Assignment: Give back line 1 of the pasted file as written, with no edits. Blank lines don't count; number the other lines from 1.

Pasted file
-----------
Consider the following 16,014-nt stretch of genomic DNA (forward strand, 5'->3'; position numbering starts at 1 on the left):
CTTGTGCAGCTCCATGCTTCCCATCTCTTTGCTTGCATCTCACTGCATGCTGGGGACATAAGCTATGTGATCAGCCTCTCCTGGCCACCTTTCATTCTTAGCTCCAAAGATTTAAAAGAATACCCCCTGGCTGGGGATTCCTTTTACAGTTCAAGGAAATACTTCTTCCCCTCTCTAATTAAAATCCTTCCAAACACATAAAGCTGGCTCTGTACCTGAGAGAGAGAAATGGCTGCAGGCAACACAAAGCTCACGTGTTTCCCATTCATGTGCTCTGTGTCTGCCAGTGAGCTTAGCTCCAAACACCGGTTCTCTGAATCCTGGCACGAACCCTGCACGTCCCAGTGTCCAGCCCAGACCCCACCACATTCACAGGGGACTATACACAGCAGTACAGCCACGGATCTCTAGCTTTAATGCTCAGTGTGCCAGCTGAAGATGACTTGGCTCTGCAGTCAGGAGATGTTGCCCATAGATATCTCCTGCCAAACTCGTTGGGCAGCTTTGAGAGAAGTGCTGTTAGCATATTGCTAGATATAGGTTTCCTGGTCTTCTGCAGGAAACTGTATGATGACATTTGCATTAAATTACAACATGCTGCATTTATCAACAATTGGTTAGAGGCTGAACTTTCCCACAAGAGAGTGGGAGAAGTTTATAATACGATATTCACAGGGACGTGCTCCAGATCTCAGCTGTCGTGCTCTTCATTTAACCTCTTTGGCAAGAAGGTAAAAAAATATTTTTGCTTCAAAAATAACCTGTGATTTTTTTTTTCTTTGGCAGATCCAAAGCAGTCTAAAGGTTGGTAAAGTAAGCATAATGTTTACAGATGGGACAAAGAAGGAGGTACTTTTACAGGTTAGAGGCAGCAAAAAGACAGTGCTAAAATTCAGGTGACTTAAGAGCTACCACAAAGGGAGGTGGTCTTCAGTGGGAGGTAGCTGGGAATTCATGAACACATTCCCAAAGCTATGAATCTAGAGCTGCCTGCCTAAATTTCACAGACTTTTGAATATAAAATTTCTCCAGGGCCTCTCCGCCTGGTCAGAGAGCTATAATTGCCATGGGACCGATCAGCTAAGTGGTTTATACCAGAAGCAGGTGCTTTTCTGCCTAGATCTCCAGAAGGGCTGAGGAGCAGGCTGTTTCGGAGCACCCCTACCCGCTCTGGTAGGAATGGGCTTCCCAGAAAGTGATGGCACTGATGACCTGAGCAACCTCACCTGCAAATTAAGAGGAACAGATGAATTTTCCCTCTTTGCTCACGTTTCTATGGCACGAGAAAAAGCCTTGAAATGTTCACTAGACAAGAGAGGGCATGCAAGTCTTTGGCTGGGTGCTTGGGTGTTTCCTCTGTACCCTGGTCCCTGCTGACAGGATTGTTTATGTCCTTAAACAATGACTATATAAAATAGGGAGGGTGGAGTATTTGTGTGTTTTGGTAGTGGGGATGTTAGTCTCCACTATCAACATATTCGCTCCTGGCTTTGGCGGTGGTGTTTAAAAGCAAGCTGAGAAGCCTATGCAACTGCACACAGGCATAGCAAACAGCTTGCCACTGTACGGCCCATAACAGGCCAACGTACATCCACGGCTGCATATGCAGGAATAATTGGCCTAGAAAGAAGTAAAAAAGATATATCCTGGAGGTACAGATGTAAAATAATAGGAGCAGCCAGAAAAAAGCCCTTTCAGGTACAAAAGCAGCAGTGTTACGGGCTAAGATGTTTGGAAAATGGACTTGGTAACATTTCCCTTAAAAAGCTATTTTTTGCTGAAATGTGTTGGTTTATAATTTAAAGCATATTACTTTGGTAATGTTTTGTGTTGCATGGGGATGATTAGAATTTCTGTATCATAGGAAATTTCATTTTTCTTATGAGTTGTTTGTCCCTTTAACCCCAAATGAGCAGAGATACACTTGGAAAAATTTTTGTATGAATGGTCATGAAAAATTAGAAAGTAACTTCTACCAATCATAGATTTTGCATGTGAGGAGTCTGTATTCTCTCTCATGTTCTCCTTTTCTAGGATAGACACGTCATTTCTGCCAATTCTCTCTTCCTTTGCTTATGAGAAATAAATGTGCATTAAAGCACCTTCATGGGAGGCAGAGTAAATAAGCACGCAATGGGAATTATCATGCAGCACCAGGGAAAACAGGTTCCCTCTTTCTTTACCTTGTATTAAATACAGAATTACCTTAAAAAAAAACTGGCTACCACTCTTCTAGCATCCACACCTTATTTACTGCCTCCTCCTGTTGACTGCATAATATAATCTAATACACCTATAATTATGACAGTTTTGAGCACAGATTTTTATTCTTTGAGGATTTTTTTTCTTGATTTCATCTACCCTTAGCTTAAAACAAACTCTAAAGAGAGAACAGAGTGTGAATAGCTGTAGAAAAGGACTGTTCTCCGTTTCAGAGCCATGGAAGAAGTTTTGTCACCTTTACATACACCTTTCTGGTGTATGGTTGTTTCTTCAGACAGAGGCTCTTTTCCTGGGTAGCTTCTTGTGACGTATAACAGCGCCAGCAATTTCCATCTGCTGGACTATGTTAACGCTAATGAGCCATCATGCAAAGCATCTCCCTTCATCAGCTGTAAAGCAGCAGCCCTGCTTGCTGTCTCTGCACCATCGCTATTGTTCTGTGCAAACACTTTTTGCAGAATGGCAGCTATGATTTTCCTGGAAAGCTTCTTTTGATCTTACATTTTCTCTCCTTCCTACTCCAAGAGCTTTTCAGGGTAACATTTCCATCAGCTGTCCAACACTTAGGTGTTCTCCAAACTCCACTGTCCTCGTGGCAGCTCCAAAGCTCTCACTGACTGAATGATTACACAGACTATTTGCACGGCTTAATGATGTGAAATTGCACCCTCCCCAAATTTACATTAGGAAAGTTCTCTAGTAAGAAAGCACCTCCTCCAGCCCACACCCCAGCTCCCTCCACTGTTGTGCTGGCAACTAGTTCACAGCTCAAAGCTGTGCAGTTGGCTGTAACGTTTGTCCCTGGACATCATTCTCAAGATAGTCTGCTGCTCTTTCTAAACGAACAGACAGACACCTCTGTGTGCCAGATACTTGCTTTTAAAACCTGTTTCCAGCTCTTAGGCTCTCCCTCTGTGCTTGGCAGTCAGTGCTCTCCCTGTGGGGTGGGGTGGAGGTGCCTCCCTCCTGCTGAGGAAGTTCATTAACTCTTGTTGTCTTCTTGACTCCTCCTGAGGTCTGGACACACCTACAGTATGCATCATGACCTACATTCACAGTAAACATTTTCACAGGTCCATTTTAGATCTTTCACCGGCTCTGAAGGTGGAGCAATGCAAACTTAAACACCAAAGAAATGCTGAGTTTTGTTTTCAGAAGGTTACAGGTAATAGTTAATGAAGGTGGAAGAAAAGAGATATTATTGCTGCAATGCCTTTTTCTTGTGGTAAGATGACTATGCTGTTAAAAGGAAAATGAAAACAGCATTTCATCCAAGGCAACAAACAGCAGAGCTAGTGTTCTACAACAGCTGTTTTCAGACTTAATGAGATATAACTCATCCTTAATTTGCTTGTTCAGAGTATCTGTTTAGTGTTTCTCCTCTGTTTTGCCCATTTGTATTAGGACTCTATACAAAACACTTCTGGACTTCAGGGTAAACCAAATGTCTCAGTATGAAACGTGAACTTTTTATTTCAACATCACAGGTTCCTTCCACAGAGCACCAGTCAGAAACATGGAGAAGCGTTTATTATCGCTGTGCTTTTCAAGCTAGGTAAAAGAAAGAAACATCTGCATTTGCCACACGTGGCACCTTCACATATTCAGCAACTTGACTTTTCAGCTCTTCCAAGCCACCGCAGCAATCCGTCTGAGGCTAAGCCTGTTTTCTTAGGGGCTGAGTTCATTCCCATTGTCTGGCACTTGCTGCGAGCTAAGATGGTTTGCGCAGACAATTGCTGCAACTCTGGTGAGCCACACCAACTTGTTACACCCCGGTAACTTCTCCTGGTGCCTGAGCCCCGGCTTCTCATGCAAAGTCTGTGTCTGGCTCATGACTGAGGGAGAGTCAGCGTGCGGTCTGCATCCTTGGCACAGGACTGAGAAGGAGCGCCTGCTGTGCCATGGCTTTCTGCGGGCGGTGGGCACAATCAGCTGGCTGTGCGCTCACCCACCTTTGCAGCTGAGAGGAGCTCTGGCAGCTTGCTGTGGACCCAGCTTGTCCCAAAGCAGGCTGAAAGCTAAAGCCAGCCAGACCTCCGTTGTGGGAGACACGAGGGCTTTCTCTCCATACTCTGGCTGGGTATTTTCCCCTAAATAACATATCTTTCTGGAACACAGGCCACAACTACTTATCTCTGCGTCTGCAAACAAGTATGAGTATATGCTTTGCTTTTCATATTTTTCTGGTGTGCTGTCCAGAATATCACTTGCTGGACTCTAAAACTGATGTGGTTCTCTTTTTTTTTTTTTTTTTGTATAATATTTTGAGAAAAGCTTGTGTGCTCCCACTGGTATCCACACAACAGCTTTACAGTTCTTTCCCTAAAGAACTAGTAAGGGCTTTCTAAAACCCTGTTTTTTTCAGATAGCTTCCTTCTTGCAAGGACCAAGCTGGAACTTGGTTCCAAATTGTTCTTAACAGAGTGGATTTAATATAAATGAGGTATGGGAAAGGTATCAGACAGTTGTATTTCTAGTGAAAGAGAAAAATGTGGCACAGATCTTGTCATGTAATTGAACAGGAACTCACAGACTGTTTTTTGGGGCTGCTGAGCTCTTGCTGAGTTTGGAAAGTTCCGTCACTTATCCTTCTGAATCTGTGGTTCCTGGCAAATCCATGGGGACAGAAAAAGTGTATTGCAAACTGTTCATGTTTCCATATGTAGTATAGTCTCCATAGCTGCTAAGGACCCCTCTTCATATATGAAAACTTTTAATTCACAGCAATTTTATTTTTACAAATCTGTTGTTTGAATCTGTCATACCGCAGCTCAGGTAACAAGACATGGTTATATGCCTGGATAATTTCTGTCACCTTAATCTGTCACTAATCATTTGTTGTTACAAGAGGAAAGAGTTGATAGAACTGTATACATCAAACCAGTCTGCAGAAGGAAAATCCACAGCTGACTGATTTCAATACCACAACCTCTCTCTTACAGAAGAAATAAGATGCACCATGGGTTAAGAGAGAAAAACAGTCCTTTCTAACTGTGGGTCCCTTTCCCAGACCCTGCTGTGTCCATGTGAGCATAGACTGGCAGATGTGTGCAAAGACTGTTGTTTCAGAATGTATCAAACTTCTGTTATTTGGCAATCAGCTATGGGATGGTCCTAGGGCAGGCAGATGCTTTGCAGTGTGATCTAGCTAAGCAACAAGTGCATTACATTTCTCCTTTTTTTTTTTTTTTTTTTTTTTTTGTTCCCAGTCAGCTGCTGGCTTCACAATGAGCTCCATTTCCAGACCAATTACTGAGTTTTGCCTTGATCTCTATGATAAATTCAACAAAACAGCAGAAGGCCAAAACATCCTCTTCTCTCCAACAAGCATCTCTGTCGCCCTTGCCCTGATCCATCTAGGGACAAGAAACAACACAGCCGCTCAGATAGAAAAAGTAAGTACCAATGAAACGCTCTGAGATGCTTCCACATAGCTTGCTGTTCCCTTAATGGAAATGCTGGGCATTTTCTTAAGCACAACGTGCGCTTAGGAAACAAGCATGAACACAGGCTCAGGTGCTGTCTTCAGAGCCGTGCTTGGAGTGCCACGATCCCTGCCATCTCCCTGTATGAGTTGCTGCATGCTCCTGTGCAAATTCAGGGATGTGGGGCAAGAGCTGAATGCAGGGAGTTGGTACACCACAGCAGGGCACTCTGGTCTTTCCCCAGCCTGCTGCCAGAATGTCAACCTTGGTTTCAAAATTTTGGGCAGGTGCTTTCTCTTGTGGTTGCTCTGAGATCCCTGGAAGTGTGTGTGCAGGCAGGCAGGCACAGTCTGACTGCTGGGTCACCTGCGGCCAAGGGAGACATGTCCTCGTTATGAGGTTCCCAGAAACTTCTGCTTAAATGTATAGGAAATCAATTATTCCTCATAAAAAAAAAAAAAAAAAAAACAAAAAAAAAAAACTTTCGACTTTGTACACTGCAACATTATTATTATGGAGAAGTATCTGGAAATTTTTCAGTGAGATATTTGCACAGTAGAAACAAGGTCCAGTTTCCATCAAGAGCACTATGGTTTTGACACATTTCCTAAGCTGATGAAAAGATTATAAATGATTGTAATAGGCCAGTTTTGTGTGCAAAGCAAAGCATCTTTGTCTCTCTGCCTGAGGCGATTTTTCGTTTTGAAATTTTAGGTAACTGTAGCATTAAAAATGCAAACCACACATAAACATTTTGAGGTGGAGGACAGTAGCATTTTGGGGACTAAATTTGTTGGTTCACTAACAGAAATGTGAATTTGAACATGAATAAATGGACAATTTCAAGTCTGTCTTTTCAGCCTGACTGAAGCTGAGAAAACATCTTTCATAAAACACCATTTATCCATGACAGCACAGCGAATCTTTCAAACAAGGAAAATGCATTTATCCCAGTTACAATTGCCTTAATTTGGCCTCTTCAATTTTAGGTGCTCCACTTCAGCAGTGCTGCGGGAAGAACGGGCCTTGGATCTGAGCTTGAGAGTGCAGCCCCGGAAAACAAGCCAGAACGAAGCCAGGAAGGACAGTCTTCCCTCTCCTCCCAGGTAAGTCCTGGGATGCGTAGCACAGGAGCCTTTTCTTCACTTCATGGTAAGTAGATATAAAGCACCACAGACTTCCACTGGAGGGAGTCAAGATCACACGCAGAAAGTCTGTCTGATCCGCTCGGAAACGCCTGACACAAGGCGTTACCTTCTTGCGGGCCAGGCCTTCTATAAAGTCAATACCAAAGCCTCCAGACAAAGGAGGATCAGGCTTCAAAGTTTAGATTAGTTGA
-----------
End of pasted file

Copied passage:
Consider the following 16,014-nt stretch of genomic DNA (forward strand, 5'->3'; position numbering starts at 1 on the left):